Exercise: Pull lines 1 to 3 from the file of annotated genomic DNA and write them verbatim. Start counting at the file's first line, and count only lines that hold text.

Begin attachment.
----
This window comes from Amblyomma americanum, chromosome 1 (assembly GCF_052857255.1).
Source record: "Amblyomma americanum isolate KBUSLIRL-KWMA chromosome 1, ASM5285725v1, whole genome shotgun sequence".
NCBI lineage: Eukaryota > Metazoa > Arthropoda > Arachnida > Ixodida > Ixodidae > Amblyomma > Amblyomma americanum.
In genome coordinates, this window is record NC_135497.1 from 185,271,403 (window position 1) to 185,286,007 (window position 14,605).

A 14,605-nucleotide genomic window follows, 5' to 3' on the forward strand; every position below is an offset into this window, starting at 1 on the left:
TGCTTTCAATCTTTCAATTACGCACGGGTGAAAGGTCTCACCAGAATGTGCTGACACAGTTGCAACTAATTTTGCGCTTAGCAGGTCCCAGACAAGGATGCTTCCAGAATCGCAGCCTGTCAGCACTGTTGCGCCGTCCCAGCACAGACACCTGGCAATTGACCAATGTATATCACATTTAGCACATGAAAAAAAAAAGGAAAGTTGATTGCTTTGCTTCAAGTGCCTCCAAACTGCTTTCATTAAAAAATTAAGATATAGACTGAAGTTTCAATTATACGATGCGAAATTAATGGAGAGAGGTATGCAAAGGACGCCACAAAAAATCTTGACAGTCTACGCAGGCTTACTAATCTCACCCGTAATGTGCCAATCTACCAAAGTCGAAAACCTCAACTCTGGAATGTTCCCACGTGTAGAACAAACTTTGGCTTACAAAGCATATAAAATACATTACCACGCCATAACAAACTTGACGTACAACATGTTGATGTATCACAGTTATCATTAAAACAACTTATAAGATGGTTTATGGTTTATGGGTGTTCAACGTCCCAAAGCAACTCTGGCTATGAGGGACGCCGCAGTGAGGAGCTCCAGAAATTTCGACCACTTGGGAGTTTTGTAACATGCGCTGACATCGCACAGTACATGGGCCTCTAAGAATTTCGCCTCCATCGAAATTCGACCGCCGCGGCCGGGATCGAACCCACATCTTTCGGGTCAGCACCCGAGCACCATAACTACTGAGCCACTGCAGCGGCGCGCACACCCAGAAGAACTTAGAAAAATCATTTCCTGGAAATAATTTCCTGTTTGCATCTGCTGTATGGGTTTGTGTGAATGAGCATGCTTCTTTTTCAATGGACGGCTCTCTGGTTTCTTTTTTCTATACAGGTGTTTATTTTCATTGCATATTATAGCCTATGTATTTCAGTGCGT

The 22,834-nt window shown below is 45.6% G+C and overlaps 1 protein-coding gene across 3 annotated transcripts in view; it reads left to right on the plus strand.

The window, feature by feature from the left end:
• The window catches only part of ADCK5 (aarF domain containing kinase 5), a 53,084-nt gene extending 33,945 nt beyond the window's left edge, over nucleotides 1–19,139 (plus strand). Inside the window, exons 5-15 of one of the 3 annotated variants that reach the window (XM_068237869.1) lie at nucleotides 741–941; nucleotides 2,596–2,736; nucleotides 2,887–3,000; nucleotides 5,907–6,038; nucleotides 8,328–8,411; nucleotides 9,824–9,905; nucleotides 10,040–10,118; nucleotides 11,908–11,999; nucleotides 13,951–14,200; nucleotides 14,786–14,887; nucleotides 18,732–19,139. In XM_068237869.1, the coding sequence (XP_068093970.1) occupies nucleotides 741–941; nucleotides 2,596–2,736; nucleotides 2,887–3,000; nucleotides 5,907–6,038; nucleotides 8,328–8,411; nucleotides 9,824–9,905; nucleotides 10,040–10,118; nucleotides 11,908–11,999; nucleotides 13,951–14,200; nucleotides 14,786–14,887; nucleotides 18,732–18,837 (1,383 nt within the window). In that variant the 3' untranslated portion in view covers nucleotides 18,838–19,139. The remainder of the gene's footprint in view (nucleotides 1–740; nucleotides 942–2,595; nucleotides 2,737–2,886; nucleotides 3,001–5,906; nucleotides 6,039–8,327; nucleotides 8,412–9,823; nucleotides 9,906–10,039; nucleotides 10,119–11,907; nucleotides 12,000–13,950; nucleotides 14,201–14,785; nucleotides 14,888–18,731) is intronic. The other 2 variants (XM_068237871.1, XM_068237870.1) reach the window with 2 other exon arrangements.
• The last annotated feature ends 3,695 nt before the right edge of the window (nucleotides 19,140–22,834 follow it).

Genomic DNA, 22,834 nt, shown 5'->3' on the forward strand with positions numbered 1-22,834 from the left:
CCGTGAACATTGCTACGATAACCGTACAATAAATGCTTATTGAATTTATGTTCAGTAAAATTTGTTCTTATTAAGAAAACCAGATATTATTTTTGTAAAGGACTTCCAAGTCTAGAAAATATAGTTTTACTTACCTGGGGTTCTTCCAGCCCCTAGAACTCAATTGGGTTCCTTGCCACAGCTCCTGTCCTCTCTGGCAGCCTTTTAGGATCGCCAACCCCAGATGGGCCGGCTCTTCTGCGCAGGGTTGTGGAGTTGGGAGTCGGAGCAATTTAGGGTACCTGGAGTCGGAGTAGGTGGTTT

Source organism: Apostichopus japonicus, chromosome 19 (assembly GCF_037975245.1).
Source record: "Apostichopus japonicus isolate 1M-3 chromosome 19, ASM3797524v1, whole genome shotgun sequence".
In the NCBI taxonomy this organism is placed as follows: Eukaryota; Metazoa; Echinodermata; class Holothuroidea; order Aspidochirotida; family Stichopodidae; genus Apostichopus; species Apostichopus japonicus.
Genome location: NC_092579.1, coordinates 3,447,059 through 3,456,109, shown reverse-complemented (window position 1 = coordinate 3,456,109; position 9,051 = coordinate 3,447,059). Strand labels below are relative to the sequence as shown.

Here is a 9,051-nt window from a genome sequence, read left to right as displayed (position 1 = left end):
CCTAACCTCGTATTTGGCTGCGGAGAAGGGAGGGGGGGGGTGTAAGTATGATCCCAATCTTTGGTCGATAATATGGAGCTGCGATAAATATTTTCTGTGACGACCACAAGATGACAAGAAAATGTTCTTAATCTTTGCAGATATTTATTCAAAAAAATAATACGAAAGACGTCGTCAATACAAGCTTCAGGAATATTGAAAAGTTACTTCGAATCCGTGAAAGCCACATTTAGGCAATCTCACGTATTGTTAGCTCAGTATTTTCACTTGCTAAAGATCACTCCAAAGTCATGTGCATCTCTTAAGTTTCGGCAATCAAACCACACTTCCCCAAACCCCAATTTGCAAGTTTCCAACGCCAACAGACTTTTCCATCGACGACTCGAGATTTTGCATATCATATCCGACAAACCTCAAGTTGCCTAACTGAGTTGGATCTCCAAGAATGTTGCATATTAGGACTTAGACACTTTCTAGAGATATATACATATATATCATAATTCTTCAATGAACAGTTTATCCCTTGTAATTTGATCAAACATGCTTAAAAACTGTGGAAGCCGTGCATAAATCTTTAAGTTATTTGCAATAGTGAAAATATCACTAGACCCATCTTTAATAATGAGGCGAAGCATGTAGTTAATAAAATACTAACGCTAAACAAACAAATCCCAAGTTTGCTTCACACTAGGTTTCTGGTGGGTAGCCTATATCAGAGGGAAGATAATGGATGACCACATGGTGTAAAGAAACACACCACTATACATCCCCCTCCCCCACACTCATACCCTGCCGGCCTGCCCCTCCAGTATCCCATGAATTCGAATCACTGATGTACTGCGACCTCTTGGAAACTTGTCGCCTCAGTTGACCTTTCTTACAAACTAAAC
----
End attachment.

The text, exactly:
This window comes from Amblyomma americanum, chromosome 1 (assembly GCF_052857255.1).
Source record: "Amblyomma americanum isolate KBUSLIRL-KWMA chromosome 1, ASM5285725v1, whole genome shotgun sequence".
NCBI lineage: Eukaryota > Metazoa > Arthropoda > Arachnida > Ixodida > Ixodidae > Amblyomma > Amblyomma americanum.